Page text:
International ophthalmologists use phakic implants to a greater extent than US ophthalmologists perform LASIK, according to Mr. Bailey. He thinks that phakic IOLs will eventually be at least as popular in the US as they are internationally. His belief is based on the fact that the technology in general exceeds patients' expectations and represents good business for the doctor. "I think the reason US surgeons have not yet adopted the use of phakic IOLs to the degree they have internationally is because they haven't had access to them as long as international doctors," Mr. Bailey explained. "Furthermore, many US surgeons have invested so much in LASIK that they view phakic implants as a potential threat to their refractive surgery investment." If a US surgeon encounters a patient who has moderate-to-high myopia, however, he is likely a much better candidate for a phakic IOL than for LASIK. Currently, surgeons in the US are using phakic IOLs as a niche product. "Our challenge as a company is to position phakic IOLs not as a threat but as a complement to the LASIK practices and as a technology that should be chosen in many more cases," he said. "As we know, 'word of mouth' recommendation, from satisfied patients, is a key factor that drives overall patient referrals into a practice. Given the excellent clinical outcomes with the Visian ICL [STAAR Surgical Company], there is no better way to increase the word-of-mouth recommendation."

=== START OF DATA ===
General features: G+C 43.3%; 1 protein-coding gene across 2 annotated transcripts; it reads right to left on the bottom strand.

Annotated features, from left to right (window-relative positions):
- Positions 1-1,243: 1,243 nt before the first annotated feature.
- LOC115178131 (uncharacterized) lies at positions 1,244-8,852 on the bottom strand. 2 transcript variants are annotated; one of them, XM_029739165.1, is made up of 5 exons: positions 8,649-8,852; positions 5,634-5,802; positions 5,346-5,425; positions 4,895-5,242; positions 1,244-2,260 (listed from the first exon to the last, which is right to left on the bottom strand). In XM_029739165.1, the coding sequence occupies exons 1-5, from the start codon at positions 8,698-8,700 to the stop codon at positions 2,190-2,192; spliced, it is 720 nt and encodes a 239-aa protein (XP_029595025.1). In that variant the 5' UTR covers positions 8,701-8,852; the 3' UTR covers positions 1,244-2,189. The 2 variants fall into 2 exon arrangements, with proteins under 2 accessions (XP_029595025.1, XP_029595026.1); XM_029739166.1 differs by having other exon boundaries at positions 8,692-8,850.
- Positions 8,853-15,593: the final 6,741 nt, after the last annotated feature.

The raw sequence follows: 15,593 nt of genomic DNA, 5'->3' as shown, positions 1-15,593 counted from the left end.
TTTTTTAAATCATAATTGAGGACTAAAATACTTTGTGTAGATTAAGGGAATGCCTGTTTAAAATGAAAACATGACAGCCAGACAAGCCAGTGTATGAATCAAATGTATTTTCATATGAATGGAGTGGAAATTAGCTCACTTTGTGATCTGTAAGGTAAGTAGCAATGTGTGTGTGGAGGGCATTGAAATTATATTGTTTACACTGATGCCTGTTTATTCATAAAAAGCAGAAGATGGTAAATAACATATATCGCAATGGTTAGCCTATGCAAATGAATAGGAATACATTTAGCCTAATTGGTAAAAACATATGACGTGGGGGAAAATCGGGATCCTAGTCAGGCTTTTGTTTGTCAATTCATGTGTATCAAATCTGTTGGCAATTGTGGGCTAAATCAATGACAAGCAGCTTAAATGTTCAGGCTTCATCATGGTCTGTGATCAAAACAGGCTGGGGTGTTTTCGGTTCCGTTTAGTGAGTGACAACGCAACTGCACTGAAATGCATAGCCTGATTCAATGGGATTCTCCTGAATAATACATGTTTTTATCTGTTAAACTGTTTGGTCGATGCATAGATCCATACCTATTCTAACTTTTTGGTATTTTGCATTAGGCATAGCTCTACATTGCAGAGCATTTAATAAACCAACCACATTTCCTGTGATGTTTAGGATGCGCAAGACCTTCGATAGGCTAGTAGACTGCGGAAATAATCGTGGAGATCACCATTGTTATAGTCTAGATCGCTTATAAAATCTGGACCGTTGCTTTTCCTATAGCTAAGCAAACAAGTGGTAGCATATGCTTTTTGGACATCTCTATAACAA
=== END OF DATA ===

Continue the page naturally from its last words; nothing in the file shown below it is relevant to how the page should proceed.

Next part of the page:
STAAR's toric IOL received New Technology IOL status in the late 90s, but this designation has since expired. Approximately 10 of STAAR's unit volume for IOLs in the US is generated by the company's toric IOL, a lens that continues to sell at a premium price. "Now, with Alcon [Laboratories, Inc., Fort Worth, TX] in the toric market, coupled with the [Centers for Medicare & Medicaid Services'] ruling, I think two things will happen," Mr. Bailey explained. "First, the market demand for toric IOLs is will increase and be driven by improved visual outcomes, the pass-through billing opportunity, and the recent market entry by Alcon. Estimates are that about 40 of the 2.9 million patients that will undergo cataract surgery per year are potential candidates for a toric IOL. Second, STAAR may risk losing some toric market share based on relative cataract market share and market coverage versus Alcon. But overall, we see significant growth potential for this product."